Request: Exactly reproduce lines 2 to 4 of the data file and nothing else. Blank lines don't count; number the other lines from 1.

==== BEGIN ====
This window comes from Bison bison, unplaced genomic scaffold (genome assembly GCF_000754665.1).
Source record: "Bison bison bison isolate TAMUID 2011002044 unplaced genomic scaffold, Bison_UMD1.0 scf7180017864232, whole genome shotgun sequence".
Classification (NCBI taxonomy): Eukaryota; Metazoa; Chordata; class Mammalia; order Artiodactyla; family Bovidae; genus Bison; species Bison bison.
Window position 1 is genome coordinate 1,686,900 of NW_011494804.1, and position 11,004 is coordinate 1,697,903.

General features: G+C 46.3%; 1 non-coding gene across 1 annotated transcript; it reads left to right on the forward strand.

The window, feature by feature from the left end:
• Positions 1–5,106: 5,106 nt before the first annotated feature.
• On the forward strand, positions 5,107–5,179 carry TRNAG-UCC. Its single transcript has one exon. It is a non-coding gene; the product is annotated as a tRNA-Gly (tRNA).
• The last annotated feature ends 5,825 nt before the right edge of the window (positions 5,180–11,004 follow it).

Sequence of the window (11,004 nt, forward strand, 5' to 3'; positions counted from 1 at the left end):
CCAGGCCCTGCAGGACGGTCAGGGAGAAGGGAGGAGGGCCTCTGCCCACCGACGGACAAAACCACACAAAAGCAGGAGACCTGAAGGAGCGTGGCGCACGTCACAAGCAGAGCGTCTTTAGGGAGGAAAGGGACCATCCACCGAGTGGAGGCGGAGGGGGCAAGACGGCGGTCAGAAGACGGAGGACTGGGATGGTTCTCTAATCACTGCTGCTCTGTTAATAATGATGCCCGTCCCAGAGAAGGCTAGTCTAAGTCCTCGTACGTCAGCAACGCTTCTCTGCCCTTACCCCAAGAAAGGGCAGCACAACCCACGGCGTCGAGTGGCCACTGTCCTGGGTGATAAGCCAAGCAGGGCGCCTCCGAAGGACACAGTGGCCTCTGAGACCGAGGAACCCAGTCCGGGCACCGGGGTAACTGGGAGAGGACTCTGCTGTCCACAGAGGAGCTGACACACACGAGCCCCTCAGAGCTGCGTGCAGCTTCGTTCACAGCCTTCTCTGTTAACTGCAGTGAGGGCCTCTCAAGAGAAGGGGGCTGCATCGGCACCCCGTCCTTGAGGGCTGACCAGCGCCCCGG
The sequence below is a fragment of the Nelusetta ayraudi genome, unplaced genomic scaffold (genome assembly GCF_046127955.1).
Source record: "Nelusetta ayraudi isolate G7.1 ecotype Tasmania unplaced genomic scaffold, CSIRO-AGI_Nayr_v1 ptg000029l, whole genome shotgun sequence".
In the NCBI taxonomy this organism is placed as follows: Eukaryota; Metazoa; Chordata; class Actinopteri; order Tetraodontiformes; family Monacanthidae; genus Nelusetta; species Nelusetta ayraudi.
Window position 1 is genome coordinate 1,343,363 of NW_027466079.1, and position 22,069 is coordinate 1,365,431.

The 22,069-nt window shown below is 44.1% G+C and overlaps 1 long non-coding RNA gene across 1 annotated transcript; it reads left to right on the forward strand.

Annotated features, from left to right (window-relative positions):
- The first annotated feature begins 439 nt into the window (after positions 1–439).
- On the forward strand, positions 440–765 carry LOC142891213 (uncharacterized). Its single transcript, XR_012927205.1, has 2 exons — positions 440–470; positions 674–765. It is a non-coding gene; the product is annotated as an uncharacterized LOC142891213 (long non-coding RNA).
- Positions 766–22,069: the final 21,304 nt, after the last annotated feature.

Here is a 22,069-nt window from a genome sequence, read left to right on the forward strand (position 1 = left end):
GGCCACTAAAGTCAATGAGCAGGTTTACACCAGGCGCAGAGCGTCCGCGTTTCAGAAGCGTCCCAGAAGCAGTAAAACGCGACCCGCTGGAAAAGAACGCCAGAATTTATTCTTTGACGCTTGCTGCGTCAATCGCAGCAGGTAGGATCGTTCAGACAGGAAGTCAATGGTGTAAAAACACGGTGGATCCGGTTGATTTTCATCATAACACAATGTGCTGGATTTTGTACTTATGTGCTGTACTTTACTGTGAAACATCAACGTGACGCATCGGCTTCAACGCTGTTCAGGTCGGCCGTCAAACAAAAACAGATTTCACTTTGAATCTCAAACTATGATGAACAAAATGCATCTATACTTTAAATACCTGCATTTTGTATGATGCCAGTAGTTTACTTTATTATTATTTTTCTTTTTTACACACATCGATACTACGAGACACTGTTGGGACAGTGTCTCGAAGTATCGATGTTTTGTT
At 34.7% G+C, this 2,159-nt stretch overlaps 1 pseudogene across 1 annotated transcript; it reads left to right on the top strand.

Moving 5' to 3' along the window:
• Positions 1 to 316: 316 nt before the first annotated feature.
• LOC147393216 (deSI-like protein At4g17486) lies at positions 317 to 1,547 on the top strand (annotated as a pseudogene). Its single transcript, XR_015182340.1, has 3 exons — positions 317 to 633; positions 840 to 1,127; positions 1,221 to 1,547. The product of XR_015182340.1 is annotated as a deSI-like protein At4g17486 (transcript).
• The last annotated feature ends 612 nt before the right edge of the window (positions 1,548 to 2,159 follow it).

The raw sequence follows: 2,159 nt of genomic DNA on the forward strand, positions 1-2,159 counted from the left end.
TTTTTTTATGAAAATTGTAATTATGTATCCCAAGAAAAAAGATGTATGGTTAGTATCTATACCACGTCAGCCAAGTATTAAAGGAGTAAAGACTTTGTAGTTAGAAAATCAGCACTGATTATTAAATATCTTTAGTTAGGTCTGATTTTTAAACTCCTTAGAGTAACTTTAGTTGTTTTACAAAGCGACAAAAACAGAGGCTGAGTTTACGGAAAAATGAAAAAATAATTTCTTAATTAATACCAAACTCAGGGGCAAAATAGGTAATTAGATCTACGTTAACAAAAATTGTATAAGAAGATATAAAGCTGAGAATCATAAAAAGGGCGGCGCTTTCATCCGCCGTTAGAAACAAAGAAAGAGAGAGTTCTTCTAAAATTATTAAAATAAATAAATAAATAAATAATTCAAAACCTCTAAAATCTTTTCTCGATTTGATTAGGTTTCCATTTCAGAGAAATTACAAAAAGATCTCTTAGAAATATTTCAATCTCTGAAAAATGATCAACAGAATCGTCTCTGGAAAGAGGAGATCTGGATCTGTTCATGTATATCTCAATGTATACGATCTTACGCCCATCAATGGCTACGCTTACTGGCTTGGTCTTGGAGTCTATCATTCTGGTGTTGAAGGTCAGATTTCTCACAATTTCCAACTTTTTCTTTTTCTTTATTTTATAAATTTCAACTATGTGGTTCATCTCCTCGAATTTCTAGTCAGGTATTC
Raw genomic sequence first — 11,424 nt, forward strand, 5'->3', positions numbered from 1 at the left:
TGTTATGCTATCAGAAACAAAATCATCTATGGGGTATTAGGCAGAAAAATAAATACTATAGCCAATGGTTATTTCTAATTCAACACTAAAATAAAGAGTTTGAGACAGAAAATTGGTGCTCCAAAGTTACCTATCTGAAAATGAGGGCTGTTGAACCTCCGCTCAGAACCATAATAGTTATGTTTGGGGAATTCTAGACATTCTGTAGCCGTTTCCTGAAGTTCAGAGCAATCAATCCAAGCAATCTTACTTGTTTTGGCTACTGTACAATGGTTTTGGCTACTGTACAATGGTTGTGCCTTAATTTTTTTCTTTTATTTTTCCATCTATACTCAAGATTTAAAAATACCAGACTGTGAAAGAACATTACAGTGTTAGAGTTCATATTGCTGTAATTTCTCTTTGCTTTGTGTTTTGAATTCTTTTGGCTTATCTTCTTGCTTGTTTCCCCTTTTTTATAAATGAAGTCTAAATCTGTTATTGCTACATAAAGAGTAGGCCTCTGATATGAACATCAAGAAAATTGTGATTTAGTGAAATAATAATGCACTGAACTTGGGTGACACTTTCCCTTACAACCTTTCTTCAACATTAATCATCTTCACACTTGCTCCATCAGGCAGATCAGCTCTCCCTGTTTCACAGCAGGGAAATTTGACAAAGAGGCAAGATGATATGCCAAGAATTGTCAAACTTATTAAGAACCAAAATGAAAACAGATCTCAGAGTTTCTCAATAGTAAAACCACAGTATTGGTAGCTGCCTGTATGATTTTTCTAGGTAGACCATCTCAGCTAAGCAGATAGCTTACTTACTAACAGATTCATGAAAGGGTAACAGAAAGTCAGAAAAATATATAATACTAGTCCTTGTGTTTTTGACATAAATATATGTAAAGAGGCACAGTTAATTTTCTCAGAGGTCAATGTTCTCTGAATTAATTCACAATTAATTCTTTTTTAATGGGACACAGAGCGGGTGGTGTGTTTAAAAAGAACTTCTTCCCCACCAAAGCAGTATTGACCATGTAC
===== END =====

Source record: "Bison bison bison isolate TAMUID 2011002044 unplaced genomic scaffold, Bison_UMD1.0 scf7180017864232, whole genome shotgun sequence".
Classification (NCBI taxonomy): Eukaryota; Metazoa; Chordata; class Mammalia; order Artiodactyla; family Bovidae; genus Bison; species Bison bison.
Window position 1 is genome coordinate 1,686,900 of NW_011494804.1, and position 11,004 is coordinate 1,697,903.